I thought what Iñaki [Aizpitarte] was doing at Chateaubriand in Paris was really good. What he's doing there is much more modest and you can't compare it to El Bulli or Noma but out of five courses there were two there that were really great dishes. I like what they're doing at Le Comptoir, I like Frenchie. Those are all the places that are making French food fun again.
What happened? What was the problem?
They got stuck. And then they admitted that Spain exists. The young guys now have travelled, they've eaten in Spain, they've discovered sushi, they've acknowledged that life exists outside France. What's incredible is that Robuchon was way out in front with all of this with his atelier concept.
The wine world also seems to be loosening up.
It's definitely happening for wine in Paris. I went to what seemed to be a musty old wine shop, and here's the owner saying, very proudly, "there is no wine in my establishment older than six years". I mean, wow, what a change. And the biodynamic stuff tastes good and doesn't hurt you so much in the morning. You gotta like that. Clearly that's going to be a growing sector. Sommeliers now are not snobs. They're really knowledgeable and they're not afraid to throw a beer at you in the middle of a tasting menu, a sake - whatever works. That's cool.
Why has French cuisine remained so potent a force in
Because any time anyone picks up a knife, a Western-style cutting implement, and approaches a piece of meat or some vegetables, they owe a debt to the French.
The Italians might have something to say about
Which the French would be the first to admit. But the French took it in a very different direction. They had a centralised aristocracy which Italy's city states didn't have; France has or had a national cuisine, that was The Way. If you cook in the Western or English-speaking world, and you've had any sort of classical training, chances are you owe a debt to the French.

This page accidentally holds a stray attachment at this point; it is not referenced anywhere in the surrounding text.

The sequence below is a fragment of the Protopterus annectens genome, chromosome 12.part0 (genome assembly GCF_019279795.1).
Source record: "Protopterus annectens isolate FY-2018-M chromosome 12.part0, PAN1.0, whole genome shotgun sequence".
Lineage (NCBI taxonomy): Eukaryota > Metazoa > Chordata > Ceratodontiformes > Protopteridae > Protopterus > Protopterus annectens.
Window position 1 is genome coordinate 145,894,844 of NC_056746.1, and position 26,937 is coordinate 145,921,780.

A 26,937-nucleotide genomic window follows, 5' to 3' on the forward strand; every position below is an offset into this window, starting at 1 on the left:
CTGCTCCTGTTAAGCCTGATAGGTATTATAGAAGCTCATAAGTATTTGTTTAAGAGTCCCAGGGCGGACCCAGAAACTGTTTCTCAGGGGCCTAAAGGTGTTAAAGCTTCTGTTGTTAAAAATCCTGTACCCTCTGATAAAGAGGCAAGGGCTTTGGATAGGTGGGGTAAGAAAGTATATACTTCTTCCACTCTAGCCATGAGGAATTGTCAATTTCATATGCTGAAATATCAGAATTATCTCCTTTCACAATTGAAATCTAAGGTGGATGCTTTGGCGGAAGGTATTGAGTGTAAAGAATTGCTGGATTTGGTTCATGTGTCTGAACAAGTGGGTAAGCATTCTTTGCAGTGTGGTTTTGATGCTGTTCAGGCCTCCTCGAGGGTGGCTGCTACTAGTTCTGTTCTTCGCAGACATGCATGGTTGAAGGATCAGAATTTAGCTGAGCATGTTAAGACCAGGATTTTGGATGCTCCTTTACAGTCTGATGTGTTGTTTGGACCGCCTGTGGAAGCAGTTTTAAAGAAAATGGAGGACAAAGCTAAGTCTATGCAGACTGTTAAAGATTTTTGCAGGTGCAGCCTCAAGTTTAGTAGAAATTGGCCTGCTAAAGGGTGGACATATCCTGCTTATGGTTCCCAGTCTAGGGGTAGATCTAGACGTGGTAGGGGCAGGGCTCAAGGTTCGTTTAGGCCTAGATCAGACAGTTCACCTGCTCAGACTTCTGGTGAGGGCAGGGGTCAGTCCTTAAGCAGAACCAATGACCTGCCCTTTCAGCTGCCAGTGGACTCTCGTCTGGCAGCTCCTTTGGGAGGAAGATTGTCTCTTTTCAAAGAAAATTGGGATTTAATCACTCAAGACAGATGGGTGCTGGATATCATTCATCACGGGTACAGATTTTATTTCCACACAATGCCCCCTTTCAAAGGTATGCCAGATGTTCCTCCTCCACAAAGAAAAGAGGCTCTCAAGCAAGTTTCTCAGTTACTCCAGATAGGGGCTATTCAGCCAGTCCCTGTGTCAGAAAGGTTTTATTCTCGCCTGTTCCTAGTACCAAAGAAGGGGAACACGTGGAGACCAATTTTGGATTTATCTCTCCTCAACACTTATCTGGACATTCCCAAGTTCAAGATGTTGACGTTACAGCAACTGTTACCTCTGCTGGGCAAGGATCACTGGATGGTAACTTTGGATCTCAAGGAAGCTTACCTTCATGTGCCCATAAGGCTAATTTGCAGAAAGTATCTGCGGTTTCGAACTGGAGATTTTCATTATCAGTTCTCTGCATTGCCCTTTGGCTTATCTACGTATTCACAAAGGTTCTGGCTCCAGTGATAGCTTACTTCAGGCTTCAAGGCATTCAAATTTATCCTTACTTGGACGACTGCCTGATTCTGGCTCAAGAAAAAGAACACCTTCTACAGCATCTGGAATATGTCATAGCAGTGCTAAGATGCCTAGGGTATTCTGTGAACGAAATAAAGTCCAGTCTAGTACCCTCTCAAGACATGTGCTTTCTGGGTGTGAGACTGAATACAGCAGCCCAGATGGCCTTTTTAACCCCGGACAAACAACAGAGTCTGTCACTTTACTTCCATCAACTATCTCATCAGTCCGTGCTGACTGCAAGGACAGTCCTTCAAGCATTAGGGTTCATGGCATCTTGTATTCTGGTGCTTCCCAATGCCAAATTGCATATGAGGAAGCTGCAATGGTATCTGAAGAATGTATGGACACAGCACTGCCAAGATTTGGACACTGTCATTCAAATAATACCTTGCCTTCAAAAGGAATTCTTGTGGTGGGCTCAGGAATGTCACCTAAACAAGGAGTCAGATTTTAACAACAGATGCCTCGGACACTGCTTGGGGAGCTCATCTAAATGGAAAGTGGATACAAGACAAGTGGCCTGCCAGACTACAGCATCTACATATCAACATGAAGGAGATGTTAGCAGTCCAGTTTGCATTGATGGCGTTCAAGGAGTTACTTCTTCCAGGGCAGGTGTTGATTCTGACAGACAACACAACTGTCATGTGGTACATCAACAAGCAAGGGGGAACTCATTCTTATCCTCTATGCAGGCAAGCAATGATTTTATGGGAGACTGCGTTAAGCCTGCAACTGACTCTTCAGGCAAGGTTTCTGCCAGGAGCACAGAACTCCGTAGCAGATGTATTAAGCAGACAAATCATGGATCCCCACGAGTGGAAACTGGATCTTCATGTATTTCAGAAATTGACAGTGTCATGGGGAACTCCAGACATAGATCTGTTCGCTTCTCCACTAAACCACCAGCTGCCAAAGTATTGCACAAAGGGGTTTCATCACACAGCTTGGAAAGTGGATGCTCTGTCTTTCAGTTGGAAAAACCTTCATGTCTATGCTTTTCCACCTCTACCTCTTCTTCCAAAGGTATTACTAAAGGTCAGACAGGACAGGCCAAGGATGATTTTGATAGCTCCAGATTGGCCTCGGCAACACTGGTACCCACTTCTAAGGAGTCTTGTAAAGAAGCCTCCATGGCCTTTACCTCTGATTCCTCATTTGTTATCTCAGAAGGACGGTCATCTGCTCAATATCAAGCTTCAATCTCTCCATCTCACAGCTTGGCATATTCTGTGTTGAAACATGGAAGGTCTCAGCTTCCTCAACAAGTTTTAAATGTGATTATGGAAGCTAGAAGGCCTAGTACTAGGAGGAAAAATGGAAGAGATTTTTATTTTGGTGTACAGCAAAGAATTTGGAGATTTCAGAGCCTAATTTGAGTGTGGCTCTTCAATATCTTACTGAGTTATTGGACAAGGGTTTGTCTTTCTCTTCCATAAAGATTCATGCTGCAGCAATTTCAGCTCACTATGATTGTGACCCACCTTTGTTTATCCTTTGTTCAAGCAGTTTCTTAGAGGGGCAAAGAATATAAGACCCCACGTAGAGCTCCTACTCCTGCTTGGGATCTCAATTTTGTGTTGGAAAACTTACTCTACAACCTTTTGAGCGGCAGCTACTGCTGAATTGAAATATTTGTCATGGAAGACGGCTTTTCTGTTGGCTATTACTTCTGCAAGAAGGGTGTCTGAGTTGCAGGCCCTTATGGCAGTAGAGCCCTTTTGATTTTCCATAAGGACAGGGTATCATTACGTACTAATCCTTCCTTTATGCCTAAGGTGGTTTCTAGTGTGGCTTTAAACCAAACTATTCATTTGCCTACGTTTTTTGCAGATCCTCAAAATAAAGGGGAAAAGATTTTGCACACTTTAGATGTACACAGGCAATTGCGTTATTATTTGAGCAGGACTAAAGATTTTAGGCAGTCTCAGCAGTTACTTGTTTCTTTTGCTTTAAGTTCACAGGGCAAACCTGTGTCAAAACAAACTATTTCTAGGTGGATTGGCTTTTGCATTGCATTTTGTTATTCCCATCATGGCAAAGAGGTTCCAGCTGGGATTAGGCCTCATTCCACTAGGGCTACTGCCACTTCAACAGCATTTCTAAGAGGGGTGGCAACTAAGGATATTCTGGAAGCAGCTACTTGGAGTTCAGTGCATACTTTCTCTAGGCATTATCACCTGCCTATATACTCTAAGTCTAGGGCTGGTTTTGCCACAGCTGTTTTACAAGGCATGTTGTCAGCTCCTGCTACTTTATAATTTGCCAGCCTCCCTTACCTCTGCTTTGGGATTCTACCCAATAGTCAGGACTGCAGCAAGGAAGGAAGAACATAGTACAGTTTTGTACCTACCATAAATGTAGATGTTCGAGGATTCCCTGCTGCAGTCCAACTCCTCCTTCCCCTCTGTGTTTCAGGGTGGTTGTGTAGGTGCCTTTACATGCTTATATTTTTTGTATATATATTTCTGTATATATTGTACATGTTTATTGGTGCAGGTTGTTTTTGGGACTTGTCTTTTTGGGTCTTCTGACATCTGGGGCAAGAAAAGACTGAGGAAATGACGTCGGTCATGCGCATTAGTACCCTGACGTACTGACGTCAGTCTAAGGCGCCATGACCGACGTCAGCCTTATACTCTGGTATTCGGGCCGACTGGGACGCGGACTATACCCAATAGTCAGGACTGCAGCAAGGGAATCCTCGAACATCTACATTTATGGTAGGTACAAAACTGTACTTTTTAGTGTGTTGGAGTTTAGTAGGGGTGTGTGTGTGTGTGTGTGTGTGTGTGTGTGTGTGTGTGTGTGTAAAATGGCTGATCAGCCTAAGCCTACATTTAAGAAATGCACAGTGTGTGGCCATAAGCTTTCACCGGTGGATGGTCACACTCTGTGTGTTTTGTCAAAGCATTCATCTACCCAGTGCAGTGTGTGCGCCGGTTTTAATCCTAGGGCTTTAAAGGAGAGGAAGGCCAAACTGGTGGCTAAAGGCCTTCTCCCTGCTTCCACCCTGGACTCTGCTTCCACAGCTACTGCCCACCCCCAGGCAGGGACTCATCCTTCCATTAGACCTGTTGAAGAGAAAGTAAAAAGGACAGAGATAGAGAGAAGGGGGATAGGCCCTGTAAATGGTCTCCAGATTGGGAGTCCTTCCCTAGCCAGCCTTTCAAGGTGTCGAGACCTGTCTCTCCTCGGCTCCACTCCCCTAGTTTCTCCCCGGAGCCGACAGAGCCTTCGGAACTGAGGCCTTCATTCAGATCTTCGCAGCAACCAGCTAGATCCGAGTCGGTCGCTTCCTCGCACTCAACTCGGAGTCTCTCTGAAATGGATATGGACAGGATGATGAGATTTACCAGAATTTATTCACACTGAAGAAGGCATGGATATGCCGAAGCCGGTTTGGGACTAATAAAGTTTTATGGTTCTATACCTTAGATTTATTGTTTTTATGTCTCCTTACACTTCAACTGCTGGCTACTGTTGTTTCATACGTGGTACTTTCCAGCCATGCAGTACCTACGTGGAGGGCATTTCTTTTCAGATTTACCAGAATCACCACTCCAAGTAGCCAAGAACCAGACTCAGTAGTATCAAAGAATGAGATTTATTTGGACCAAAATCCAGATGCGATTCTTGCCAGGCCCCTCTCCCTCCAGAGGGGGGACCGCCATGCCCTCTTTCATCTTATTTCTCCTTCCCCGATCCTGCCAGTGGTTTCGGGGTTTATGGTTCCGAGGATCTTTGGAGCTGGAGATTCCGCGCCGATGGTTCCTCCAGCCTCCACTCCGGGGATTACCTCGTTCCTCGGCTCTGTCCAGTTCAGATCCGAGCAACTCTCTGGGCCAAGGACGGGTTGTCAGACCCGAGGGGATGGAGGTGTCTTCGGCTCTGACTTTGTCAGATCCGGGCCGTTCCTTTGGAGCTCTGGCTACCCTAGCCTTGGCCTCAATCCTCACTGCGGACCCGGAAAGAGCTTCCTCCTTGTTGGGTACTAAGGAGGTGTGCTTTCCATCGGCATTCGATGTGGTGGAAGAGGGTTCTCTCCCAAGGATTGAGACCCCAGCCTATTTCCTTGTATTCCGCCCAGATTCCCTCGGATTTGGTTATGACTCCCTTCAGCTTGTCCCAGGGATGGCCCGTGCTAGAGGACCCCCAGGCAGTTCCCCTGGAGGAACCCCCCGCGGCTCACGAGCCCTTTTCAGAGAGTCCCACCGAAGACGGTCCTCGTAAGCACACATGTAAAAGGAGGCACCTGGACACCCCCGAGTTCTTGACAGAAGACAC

Who are the game-changers in America right now, as far
as you're concerned?
David Chang continues to be the guy, not just because he is who he is, but because he's a magnet for really interesting people. He's a smart guy - he likes to under-promise and over-deliver.
I see you've got a writing credit on the new season of
Treme on HBO. Is writing for TV your new thing?
I was brought on last season as a consultant and this season I'm writing anything to do with the chef's story. Later this season, too, you'll see a lot of famous chefs playing themselves. This is easily the most fun I've had.
What's it like working with [The Wire's] David
The man responsible for the greatest show in the history of the television medium? It's f***ing awesome. I've been to a couple of story meetings and you sit around at a table full of great writers, George Pelacanos, Eric Overmyer, Tom Piazza, Lolis Elie. All of these guys have CVs beyond belief, so I just do my thing. They give me the story beats, I write the scenes, I send them down and… being rewritten by David Simon doesn't suck.
Have you got much history with New Orleans?
The culture of cooks in New Orleans is unique and wonderful. When I first went there, on a book tour, it was like slipping into a warm bath. I was taken in and looked after, so I feel a very personal connection to New Orleans. It's the most uniquely American of American cities. There ain't no city like it. There are places kind of like New York. Kinda. There are certainly cities kinda like Chicago or San Francisco. But there ain't nothin' like New Orleans.
What's your take on [satirical Twitter identity] Ruth
I'm hoping I never find out who it is. If you really wanted to set your mind to finding out, you could, but where's the fun in that? I've been told a few names, but I don't want to know. Julie Powell? She's not that f***ing sharp.